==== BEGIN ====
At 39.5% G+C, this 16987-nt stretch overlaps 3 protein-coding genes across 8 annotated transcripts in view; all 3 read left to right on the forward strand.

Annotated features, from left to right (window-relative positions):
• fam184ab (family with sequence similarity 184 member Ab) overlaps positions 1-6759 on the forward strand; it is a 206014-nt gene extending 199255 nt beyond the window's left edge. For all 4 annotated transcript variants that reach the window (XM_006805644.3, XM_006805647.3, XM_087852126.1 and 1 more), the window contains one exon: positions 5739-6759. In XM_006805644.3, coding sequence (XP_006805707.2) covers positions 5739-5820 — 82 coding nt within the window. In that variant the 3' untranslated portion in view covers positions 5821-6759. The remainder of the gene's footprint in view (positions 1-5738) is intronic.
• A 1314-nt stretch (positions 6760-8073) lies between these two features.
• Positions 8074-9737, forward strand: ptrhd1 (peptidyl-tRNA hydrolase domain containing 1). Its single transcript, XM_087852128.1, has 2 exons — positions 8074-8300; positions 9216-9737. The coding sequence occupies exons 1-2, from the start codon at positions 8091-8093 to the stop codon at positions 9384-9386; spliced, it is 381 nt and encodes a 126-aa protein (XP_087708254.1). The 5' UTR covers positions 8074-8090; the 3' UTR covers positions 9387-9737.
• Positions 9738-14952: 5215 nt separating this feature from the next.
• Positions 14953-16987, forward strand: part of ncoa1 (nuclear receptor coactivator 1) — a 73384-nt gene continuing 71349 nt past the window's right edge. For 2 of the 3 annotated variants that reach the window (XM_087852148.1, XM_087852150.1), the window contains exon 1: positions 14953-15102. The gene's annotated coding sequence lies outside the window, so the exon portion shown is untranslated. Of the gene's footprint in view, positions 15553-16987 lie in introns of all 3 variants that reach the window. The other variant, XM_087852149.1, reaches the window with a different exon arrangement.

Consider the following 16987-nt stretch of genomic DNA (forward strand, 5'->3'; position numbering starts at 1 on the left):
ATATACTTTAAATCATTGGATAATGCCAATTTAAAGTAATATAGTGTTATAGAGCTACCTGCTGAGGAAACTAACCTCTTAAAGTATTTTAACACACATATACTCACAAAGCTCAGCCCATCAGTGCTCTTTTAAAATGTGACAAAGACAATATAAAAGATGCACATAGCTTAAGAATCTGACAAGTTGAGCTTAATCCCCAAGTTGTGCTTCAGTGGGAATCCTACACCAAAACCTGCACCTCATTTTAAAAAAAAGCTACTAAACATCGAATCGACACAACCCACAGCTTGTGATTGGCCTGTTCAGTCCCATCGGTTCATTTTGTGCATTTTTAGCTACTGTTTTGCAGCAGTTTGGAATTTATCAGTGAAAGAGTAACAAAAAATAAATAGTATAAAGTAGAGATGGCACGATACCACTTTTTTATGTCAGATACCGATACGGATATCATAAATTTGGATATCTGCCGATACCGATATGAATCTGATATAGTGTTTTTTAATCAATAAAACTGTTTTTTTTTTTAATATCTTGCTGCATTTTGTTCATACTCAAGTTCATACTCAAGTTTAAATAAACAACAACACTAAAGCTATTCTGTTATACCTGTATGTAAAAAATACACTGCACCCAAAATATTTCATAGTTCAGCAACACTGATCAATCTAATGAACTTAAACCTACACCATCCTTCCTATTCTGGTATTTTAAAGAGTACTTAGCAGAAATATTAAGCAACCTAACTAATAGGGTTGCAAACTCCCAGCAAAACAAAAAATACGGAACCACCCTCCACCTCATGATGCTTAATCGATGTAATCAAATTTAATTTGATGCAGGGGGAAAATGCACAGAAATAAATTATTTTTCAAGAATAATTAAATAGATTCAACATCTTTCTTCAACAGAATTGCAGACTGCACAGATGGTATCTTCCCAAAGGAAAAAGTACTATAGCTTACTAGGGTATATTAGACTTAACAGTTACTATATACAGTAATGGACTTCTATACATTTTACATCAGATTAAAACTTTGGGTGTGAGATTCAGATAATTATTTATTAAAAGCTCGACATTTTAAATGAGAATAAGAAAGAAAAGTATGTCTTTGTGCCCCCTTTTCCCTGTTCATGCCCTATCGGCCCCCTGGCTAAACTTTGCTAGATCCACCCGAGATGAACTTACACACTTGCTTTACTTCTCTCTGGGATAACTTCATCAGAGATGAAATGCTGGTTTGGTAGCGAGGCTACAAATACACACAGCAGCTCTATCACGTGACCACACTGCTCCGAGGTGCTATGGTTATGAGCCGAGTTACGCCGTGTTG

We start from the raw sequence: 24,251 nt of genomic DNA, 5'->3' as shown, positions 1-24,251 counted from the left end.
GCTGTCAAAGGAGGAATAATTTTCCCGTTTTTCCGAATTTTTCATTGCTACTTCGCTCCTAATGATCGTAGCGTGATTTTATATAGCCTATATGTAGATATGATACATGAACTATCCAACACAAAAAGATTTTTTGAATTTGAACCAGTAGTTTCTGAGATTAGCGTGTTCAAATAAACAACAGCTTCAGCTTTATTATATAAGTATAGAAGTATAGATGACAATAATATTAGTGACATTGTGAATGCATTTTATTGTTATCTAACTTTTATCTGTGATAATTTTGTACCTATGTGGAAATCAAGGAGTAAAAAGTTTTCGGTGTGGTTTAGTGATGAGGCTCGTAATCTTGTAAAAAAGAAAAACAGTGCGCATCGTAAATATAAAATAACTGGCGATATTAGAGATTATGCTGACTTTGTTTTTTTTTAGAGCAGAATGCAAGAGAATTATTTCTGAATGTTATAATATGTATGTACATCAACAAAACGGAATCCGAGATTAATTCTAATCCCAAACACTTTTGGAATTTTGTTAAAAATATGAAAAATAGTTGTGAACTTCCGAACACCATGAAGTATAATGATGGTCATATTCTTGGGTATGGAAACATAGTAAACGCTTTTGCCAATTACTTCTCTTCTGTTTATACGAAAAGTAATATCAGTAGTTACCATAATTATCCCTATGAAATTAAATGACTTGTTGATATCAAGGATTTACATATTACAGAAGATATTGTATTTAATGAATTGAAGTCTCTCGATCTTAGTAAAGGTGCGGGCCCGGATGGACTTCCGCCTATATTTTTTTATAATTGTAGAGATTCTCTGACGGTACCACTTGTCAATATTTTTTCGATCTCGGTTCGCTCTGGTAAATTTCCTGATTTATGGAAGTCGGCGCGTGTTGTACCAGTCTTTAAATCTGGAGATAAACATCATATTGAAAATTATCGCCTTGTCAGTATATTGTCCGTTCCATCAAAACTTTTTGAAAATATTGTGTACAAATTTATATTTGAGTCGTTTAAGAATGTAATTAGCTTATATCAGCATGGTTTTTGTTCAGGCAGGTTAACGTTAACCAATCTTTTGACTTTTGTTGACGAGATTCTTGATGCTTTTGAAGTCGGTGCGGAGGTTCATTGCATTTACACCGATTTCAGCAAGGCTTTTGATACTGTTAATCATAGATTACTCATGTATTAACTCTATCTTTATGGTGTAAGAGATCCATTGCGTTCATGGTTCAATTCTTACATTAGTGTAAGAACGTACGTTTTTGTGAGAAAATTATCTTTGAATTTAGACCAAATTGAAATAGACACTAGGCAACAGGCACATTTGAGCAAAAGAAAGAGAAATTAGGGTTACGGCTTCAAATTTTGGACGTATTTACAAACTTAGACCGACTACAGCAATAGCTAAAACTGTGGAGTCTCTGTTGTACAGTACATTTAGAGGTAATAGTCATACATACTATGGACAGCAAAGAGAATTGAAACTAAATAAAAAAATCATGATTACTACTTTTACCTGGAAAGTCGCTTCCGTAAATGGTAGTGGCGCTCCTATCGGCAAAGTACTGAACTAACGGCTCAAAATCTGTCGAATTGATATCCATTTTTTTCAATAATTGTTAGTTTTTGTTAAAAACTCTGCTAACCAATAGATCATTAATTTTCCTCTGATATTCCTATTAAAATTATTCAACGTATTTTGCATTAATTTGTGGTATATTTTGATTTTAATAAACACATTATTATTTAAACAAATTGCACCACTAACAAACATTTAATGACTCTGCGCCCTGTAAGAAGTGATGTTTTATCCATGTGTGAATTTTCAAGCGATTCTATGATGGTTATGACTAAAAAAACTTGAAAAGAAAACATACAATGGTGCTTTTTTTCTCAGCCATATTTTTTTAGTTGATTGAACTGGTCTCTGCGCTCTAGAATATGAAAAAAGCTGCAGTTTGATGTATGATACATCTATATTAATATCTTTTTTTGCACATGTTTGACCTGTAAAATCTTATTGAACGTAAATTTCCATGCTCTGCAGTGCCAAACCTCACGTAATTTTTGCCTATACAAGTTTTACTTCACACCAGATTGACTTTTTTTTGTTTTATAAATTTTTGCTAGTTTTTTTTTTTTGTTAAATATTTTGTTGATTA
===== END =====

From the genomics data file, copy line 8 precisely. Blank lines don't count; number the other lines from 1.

Consider the following 16987-nt stretch of genomic DNA (forward strand, 5'->3'; position numbering starts at 1 on the left):